Myopia is commonly known as being short-sighted. It means you can see things closer to you, but not further away. This is due to the length of the eyeball being too long. This causes images to focus in front of the retina, and therefore appear blurry.
Who is affected?
In 2010 it was estimated that there were 2billion people with
myopia. This is set to increase to a staggering 5billion in 20501.
Due to their continued growth, children and teenagers usually face a progression of myopia. Often this can mean their vision and therefore spectacle prescription can change every time they come for an eye exam – even when under 6 monthly review2 (see example below).
Genetics increases the risk of a child being myopic. A child without a myopic parent has a 25% chance of being myopic. If one parent is myopic, then the risk of a child having myopia increases by 3x, and if both parents are myopic, this rises to 6x3.
Why is the prevalence of myopia increasing?
Recent studies have shown that new patterns of lifestyle are
contribution to the increase in myopia worldwide. An increase in close work,
especially electronic devices such as tablets and phones, poor lighting and the
reduced amount of time that children spend outside have all been found to
contribute to an increased risk for the development and progression of myopia3.
Why is it a problem?
Not only does myopia mean dependence on vision correction,
but as myopia progresses, the risk of related ocular health issues also
increases. This includes retinal detachment, glaucoma and myopic maculopathy.
Each of these can cause irreversible vision loss.
So, what can we do about it?
Changes in lifestyle – try to reduce the amount of time your child spends on electronic devices and increase their time outdoors. Studies have shown that spending more time outdoors may decrease the risk of myopia or myopia progression4.
Ensure regular eye check-ups – children do not always appreciate there is something wrong with their eyes. All children under 16 in the UK are entitled to a yearly NHS eye exam. Here at VisionCare Optometry we are happy to see children regularly from the age of 3, and sooner if you have concerns (especially if there is a family history of eye related problems such as squint and/or lazy eye). You don’t have to wait for your child to be able to read letters, or even speak!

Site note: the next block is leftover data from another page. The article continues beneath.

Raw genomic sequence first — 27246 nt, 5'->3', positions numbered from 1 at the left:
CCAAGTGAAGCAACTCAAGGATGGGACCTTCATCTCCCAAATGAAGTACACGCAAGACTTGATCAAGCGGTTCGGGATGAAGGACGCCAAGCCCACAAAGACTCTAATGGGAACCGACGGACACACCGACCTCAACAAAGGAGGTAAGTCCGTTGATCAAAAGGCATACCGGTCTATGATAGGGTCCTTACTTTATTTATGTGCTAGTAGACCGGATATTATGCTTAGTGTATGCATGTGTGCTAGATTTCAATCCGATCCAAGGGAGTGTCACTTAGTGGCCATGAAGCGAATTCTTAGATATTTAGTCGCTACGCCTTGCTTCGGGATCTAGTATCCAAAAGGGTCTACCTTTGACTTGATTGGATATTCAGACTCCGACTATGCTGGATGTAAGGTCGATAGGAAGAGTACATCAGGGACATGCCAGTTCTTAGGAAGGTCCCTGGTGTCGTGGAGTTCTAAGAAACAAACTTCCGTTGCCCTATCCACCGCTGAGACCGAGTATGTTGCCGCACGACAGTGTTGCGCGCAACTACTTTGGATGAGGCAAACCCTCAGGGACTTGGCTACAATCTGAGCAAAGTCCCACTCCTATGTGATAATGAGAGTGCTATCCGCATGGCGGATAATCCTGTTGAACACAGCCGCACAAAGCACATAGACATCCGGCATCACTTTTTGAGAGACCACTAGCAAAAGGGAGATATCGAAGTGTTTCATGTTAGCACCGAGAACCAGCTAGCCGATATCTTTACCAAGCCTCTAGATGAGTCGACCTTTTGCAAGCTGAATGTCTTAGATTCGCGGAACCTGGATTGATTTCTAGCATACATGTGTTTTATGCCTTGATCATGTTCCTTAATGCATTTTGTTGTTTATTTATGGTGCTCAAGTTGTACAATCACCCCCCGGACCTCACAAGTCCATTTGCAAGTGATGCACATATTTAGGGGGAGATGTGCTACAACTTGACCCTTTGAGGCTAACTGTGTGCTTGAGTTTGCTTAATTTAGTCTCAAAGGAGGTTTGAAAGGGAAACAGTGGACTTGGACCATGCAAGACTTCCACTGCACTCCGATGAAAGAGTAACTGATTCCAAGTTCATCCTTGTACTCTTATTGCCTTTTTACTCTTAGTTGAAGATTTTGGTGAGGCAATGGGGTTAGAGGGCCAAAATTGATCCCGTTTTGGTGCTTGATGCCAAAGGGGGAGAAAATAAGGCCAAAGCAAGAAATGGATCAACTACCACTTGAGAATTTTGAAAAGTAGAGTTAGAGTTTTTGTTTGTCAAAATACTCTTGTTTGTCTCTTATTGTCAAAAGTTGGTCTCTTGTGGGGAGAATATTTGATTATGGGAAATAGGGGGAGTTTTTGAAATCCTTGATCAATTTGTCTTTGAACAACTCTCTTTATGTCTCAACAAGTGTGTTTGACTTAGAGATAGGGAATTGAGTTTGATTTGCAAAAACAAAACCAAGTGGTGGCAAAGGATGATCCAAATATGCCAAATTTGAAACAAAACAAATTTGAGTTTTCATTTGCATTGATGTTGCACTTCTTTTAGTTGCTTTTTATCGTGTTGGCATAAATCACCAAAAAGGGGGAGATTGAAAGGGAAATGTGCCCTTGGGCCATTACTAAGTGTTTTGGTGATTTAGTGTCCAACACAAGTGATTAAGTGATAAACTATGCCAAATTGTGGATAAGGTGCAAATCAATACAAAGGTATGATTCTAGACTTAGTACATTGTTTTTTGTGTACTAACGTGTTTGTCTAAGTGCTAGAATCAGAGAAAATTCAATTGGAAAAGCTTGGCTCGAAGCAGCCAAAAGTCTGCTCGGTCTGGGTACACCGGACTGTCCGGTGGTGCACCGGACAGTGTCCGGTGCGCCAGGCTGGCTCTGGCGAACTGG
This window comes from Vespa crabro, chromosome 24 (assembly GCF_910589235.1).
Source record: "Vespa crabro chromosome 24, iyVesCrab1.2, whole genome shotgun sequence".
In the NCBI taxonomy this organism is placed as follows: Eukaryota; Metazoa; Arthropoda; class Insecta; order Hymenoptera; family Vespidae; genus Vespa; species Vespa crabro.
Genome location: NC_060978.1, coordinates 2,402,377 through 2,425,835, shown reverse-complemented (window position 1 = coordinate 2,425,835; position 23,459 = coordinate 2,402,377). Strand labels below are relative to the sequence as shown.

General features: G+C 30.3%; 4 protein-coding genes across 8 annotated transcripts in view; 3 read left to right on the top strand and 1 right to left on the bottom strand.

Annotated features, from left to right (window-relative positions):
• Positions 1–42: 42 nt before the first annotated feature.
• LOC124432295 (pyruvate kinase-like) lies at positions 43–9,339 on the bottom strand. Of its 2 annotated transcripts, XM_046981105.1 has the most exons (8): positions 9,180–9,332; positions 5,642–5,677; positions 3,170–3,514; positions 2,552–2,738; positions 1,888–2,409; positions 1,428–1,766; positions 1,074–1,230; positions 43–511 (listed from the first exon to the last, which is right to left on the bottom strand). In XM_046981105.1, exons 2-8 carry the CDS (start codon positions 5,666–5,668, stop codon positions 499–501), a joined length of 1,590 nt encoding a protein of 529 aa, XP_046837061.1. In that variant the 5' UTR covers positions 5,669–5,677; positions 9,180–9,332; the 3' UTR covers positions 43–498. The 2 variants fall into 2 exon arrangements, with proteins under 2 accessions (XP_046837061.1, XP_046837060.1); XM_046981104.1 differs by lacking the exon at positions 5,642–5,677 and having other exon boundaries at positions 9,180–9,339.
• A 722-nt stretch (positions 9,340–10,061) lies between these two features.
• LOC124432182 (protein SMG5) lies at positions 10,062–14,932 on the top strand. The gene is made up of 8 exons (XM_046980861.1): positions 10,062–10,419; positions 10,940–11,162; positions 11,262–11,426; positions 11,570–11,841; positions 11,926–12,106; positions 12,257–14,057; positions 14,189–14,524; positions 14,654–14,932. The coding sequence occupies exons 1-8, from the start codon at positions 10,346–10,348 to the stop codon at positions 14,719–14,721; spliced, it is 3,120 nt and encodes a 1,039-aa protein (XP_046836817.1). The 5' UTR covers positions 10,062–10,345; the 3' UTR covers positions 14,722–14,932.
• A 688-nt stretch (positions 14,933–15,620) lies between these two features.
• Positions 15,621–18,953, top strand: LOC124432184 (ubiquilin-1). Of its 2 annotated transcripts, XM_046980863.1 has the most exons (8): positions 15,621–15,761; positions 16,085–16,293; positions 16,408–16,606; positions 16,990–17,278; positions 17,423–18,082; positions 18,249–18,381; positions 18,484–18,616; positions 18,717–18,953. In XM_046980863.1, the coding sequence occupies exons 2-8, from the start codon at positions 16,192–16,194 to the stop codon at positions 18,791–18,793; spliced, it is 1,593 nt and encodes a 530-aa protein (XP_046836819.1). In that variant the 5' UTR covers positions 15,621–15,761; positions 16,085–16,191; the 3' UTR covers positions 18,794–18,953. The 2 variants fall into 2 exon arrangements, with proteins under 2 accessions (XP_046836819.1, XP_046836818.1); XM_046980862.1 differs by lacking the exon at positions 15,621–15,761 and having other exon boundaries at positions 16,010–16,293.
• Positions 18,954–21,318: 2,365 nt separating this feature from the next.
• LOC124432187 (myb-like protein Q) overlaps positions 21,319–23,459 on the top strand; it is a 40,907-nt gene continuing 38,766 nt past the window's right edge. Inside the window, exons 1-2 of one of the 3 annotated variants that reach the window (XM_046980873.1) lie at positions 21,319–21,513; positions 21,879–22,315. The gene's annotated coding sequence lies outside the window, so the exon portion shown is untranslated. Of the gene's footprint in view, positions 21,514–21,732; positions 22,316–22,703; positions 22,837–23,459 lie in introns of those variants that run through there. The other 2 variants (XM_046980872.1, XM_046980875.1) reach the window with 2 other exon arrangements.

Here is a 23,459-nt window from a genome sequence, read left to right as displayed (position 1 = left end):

Myopia Control contact lenses – we now fit Coopervision MiSight® 1 day lenses. Unlike standard contact lenses and spectacles, these lenses don’t just correct myopia, they may help to slow its progression too5. Where appropriate, we can fit children as young as 8 with these lenses.
Myopia control spectacles – for those not suitable for contact lenses, we can now supply myopia control spectacles* which may also help to slow down the rate of myopia progression.
Please come in and speak to us about any concerns you may have about your child’s vision, and to discuss contact lens or spectacle solutions that may help.
Wolffsohn JS, Calossi A, Cho P, et al GlobalTrends in Myopia Management Attitudes and Strategies in Clinical Practice. Cont Lens Anterior Eye. 2016;39’106-16.
Chamberlain P, et al. Clinical evaluation of a dual-focus myopia control 1 day soft contact lens – 3-year results BCLA 2017
*Not fully covered by NHS GOS3 voucher
with TransitionsTM Light Intelligent TechnologyTM
What are they?
ACUVUE® OASYS with TransitionsTM Light
Intelligent TechnologyTM are the latest contact lens offering from
Johnson and Johnson. They are similar to TransitionsTM spectacle
lenses that change from clear to dark on exposure to UV and are the first
contact lens of their kind on the market.
They begin to change immediately when exposed to
sunlight, and then return to clear within 90 seconds of being indoors. Automatically
balancing the amount of indoor and outdoor light entering the eye, they allow
the eyes to adapt to changes in lighting more easily, which makes almost all
lighting environments more comfortable. They also help to reduce glare from
blue light sources such as computer and device screens.
They are not a substitute for sunglasses, as sunglasses
also protect the skin around the eyes from UV damage, and the contact lenses do
not tend to go as dark as a sunglass tint. They will also not work behind a
Castleford Optometrist Lizzy, has been using these contact lenses for the past
couple of months:
first wore the lenses during a very sunny week in New York. I kept forgetting
that I was wearing them, as they don’t alter the way in which you see. It was
nice to have photographs where I wasn’t squinting because of the sun. However
it wasn’t until I got home and swapped back to my usual, clear, contact lenses
that I realised how much of a benefit the transitions actually were! I’m quite
sensitive to sunlight and will often have to wear sunglasses, even on an
overcast day, but realised I had only had to wear my sunglasses on sunny days.
they don’t adapt fully behind a car windscreen or indoors, they do help to
filter some of the effects of blue light from computer and device screens as
well as helping to reduce the general glare from overhead lights, and
headlights when driving at night. In general I find they make my vision more
comfortable all day. As a result I’ve now decided to make the switch from my
How can I find out more?
You can contact us, by phone or email, to find out if Oasys TransitionsTM contact lenses would be suitable for you, and to arrange a trial or fitting appointment.